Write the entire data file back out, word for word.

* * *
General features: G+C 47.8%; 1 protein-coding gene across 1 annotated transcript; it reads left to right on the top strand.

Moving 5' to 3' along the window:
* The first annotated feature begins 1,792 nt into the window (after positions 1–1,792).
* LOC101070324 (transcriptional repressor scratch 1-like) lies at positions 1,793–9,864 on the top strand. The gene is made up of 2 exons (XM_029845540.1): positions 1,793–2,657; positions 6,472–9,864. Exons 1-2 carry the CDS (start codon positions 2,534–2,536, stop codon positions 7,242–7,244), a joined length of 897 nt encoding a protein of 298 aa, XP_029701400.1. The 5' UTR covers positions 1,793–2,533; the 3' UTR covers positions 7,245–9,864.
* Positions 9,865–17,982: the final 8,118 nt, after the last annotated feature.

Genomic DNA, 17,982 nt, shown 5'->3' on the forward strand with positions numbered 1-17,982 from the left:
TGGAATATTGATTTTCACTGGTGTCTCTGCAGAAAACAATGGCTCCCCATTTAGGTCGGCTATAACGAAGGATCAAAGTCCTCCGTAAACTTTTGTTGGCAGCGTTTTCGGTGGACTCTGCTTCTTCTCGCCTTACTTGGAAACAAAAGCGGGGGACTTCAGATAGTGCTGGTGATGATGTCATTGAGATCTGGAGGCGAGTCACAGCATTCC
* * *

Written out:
General features: G+C 47.8%; 1 protein-coding gene across 1 annotated transcript; it reads left to right on the top strand.

Moving 5' to 3' along the window:
* The first annotated feature begins 1,792 nt into the window (after positions 1–1,792).
* LOC101070324 (transcriptional repressor scratch 1-like) lies at positions 1,793–9,864 on the top strand. The gene is made up of 2 exons (XM_029845540.1): positions 1,793–2,657; positions 6,472–9,864. Exons 1-2 carry the CDS (start codon positions 2,534–2,536, stop codon positions 7,242–7,244), a joined length of 897 nt encoding a protein of 298 aa, XP_029701400.1. The 5' UTR covers positions 1,793–2,533; the 3' UTR covers positions 7,245–9,864.
* Positions 9,865–17,982: the final 8,118 nt, after the last annotated feature.

Genomic DNA, 17,982 nt, shown 5'->3' on the forward strand with positions numbered 1-17,982 from the left:
TGGAATATTGATTTTCACTGGTGTCTCTGCAGAAAACAATGGCTCCCCATTTAGGTCGGCTATAACGAAGGATCAAAGTCCTCCGTAAACTTTTGTTGGCAGCGTTTTCGGTGGACTCTGCTTCTTCTCGCCTTACTTGGAAACAAAAGCGGGGGACTTCAGATAGTGCTGGTGATGATGTCATTGAGATCTGGAGGCGAGTCACAGCATTCC